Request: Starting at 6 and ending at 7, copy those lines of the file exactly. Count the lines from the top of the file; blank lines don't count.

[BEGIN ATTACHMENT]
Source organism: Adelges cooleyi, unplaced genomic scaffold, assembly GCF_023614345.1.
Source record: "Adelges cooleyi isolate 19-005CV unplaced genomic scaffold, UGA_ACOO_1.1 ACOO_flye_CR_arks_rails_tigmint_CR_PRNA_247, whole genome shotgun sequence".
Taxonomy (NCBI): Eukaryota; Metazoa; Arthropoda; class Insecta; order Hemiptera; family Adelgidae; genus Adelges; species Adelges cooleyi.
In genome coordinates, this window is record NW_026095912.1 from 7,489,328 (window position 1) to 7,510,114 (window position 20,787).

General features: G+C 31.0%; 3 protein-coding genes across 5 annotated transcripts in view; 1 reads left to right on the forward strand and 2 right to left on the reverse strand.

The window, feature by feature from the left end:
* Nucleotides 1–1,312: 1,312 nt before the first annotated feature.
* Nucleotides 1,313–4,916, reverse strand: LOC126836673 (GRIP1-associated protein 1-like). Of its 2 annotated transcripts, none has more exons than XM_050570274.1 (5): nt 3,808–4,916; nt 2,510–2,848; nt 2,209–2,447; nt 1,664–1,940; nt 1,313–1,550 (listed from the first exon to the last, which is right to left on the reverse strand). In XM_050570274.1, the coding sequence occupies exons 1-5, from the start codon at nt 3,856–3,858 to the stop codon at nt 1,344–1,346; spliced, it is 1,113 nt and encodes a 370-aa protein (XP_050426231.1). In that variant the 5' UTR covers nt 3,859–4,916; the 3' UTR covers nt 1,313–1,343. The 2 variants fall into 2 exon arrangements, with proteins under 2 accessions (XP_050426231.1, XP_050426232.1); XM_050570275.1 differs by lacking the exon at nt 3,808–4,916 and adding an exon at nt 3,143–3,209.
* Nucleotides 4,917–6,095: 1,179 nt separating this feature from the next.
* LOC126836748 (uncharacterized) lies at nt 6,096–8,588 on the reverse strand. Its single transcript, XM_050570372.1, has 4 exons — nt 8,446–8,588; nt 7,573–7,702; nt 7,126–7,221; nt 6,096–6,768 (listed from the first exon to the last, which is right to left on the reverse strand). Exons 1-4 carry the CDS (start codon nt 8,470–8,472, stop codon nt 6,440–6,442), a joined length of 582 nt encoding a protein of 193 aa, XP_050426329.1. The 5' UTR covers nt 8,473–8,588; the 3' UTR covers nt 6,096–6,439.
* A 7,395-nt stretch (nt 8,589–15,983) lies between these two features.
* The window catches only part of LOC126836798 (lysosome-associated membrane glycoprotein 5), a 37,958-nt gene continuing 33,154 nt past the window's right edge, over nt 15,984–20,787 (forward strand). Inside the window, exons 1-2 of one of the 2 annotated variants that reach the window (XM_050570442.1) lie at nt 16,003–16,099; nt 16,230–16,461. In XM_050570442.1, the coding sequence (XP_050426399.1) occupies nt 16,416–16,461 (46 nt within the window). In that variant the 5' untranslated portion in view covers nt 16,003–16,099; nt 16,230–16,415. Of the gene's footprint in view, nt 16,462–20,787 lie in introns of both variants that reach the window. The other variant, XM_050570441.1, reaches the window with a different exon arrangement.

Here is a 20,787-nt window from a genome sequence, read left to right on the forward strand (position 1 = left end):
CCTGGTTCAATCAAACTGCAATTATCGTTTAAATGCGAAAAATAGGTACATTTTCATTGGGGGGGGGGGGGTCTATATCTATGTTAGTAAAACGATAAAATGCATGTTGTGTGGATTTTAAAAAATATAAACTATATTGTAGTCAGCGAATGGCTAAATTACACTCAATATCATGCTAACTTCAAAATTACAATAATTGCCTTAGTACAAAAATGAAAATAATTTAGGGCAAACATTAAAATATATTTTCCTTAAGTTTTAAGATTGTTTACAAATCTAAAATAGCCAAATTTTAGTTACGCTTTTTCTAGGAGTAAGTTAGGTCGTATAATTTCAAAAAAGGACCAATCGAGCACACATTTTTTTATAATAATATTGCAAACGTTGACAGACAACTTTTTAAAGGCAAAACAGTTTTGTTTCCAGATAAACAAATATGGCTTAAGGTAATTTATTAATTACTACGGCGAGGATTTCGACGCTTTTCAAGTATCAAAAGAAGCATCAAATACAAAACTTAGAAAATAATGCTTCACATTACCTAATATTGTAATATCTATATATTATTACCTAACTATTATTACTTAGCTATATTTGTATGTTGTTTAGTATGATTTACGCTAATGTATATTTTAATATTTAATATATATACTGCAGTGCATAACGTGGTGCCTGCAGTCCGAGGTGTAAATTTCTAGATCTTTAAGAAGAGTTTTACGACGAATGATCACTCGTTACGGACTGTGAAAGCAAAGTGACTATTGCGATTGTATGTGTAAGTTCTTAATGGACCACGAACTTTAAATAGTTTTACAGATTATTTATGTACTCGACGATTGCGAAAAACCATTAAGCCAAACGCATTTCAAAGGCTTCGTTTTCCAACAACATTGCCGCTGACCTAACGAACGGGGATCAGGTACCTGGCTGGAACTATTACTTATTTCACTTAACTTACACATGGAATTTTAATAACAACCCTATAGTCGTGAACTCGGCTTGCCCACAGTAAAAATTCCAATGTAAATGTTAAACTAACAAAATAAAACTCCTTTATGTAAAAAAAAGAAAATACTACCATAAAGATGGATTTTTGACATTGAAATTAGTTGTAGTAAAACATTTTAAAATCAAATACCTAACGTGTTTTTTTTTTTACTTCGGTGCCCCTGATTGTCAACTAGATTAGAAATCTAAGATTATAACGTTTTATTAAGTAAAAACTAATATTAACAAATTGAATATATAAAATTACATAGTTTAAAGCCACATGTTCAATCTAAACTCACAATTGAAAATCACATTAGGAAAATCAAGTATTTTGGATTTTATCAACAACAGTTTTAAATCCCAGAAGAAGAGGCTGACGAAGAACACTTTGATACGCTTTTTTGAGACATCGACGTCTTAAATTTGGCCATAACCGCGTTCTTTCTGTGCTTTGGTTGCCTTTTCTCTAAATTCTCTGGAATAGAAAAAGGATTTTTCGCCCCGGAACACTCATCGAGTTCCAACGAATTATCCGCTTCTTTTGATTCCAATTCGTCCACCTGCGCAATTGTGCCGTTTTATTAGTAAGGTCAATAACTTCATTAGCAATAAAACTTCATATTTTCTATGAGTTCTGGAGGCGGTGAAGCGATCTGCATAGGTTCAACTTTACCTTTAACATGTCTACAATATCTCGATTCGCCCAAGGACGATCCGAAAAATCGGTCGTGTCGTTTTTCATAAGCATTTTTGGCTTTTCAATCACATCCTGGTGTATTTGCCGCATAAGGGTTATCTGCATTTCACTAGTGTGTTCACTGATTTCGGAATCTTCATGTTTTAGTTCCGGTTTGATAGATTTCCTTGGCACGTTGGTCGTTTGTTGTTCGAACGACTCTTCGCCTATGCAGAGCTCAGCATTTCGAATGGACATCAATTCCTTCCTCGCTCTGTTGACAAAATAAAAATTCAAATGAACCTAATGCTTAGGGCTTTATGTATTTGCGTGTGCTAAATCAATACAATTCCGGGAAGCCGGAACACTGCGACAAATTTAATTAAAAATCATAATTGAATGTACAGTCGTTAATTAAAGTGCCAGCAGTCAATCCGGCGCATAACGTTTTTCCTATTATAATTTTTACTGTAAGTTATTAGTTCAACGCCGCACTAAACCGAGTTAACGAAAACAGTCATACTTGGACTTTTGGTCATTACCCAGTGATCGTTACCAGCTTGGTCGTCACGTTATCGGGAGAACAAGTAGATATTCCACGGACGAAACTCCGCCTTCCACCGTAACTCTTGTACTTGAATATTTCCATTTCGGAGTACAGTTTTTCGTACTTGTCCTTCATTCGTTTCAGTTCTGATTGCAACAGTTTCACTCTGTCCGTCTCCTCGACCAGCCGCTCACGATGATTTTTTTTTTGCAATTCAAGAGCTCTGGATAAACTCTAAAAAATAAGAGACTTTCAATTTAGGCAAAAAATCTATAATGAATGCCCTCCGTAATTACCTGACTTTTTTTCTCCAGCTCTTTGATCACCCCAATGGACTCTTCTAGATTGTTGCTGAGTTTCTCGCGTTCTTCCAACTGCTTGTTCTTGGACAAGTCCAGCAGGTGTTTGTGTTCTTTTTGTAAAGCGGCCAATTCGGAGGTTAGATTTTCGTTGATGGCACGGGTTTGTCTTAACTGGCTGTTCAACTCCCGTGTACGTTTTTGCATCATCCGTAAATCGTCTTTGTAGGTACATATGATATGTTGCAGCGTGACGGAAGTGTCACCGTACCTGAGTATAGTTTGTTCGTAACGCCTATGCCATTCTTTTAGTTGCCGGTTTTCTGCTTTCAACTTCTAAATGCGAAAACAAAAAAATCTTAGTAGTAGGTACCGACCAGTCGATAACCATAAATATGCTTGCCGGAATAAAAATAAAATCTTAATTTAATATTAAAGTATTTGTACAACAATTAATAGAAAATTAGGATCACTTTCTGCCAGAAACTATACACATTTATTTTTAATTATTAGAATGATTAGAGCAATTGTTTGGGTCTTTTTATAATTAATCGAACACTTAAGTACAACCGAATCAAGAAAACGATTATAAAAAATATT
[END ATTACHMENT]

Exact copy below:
The window, feature by feature from the left end:
* Nucleotides 1–1,312: 1,312 nt before the first annotated feature.